As Paris is rocked by a police shooting days out from the Presidential election, University of Sydney experts in security and politics weigh in on the corresponding security issues and implications.
“The recent shooting at the Champs Elysees is not best described as a terrorist attack," writes Professor Colin Wight from the Department of Government and International Relations, whose research expertise includes international relations, terrorism and political violence
"The direct targets of the attack seem to have been French police officers and terrorism is a tactic deployed against civilian, or non-state actors. This is best described as an attack on the French state, and it is counterproductive, and plays in the terrorists’ hands, to label it terrorism.
“It is interesting that the Islamic State claimed responsibility for the attack and named the attacker, before the authorities. This suggests that it is an attack organised and directed by the Islamic State, rather than an isolated individual – often labelled a Lone Wolf – acting under the influence of Islamic State ideals rather than Islamic State orders. This is the difference between being influenced by the Islamic State or being directed by it.
“If this is correct it could be a deliberate attempt by the Islamic State to influence the French elections. National Front leader Marine Le Pen will likely use the attack to her own advantage. There is no way of knowing if it will have the desired effect, but after Brexit and the election of President Trump, I wouldn’t rule anything out.”
“The French presidential election promises to be the most dramatic and unpredictable in recent decades and the latest attack might swing voters towards the far right Front National leader Marine Le Pen," predicts Professor Simon Tormey, Head of the School of Social and Political Sciences and an expert in European politics.
“For most of the campaign it has looked likely to result in a contest between Le Pen and Emmanuel Macron, a former minister in the socialist government turned centrist independent. However, a late surge in the polls by far left candidate Jean–Luc Melenchon has raised the prospect of a run off between the two extreme anti–EU populists, sending the markets into a panic and the media into a frenzy.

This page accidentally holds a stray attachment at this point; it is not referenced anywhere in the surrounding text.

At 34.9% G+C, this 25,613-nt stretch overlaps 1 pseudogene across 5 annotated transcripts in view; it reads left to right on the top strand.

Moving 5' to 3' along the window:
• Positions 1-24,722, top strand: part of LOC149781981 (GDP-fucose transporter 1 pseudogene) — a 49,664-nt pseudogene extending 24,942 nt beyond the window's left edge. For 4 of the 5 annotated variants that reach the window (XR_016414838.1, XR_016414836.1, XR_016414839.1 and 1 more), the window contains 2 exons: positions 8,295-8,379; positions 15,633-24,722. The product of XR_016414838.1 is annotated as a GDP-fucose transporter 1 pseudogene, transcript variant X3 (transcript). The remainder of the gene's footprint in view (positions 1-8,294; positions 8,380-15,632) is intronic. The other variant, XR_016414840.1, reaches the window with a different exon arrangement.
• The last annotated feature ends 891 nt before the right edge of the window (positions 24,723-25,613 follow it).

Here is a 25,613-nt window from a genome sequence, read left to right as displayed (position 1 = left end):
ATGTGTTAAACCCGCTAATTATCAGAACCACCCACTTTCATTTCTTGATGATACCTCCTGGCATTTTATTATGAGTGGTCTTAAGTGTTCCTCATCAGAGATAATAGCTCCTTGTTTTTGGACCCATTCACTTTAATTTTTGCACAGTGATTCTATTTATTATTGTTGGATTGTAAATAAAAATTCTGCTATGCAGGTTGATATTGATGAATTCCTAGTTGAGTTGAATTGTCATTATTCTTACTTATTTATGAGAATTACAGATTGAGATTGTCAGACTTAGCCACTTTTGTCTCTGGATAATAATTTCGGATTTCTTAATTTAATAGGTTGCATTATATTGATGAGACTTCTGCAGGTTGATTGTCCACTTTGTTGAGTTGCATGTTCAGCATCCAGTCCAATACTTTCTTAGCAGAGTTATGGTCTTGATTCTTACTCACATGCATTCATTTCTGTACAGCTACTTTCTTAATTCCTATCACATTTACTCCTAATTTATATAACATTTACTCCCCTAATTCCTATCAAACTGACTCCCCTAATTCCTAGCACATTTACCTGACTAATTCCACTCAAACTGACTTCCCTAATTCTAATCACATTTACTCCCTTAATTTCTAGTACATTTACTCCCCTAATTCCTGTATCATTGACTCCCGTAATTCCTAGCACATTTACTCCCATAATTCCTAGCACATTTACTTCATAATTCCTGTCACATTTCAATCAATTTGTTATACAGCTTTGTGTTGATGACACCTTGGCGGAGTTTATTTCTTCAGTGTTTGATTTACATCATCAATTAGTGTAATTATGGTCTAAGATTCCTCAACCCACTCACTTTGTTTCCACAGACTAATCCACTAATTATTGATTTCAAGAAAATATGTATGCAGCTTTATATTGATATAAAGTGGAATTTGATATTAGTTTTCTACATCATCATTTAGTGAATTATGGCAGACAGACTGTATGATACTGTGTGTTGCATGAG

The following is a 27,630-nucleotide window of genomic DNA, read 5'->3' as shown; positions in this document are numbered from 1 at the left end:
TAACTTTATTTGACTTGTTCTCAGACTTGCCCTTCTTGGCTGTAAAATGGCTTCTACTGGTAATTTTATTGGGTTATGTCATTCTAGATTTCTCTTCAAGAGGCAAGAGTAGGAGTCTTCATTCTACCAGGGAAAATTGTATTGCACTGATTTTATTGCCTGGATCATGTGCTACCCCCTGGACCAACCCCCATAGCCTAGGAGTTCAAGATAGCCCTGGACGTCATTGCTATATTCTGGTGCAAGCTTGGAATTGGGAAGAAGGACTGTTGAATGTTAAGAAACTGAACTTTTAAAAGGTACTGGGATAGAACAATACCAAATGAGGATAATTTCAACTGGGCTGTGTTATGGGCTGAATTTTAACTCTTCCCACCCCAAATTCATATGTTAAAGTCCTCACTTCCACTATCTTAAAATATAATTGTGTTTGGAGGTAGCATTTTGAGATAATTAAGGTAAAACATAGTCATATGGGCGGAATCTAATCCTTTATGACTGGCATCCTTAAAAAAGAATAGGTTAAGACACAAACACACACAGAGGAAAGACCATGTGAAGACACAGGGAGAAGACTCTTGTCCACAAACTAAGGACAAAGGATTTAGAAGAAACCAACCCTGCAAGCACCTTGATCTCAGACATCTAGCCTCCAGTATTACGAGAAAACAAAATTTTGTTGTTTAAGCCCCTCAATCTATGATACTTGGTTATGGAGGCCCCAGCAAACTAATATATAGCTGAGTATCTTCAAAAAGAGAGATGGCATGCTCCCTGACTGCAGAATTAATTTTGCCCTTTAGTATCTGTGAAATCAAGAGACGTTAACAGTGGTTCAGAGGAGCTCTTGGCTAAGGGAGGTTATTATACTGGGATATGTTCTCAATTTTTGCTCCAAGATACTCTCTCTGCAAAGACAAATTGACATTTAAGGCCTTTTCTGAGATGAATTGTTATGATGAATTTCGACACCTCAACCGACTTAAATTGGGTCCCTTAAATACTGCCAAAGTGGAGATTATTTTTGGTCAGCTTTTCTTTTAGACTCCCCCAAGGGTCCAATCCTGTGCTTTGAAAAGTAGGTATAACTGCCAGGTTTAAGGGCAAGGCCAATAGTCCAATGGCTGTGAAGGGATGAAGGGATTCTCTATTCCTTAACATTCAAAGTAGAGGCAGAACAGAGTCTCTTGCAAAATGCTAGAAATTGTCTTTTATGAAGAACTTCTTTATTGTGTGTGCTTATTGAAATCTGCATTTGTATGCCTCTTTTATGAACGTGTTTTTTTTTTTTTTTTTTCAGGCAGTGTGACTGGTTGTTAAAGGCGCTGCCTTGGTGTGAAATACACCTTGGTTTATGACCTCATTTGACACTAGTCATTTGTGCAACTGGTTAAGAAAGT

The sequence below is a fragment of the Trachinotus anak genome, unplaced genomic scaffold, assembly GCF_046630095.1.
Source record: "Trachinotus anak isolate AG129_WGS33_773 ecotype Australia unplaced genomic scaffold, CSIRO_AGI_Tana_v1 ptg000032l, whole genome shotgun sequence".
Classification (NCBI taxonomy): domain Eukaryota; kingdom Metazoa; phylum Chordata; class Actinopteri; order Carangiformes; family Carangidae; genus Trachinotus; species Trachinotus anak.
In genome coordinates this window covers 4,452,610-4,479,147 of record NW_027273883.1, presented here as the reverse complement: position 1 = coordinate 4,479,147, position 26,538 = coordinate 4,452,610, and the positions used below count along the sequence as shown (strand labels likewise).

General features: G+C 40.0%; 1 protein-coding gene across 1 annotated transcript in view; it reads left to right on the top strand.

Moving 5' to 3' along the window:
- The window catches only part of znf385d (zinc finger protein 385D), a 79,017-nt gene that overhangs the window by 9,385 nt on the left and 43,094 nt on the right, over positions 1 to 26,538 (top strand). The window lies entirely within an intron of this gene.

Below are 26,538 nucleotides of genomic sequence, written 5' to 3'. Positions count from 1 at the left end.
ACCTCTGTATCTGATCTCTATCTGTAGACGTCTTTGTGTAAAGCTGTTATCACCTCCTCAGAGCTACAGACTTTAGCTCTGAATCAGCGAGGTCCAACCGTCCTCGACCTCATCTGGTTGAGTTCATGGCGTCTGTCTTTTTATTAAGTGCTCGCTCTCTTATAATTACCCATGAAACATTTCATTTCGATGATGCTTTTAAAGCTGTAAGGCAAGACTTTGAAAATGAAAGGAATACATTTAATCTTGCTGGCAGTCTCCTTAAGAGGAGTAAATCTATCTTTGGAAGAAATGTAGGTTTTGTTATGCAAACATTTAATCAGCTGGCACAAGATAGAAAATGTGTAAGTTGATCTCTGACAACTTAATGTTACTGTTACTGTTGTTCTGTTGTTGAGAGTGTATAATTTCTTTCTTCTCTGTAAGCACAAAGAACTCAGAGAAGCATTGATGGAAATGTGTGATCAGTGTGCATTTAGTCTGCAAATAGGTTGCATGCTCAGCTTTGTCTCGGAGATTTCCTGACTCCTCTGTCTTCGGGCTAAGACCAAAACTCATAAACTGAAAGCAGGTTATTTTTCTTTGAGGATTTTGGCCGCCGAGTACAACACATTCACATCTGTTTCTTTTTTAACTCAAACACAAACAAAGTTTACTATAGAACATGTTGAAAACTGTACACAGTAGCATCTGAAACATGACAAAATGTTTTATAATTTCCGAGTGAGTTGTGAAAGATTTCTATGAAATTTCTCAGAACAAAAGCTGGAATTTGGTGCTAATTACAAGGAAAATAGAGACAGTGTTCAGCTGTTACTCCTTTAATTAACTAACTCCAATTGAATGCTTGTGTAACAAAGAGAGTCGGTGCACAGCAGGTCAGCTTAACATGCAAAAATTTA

“Could France be on the brink of a populist backlash that would even eclipse the election of Trump and the Brexit vote in the UK?”
"The latest terrorist attack in Paris will add to an already tense and polarised situation in France ahead of the presidential election, helping right and extreme-right candidates," says Dr Jonathan Bogais, an Adjunct Associate Professor in the School of Social and Political Sciences, with research expertise in violence, conflict and comprise.
"It is unlikely, however, to change the current positions as all candidates - except the left aligned - have strong views on security.
No matter who wins the presidential election in two weeks, France is steering a course toward political and social instability.
"The June Parliamentary (législative) election is likely to show the depth of divisions in French politics, and the struggle for the new government to govern."
"This much anticipated terrorist attack in the lead up to the first round French presidential elections will see the doubling of security in a country already in a state of emergency, but is not likely to have a significant impact on the election outcome," said Professor Michael Humphrey from the School of Social and Political Sciences, whose research areas include globalisation, terrorism and migration.
"From information released so far, it appears to be an attack following a known pattern – a radicalised known to security services who undertakes an attack.
"The short term solution will be increased security but there needs to be greater effort in developing social policy that addresses the reality of globalised cities."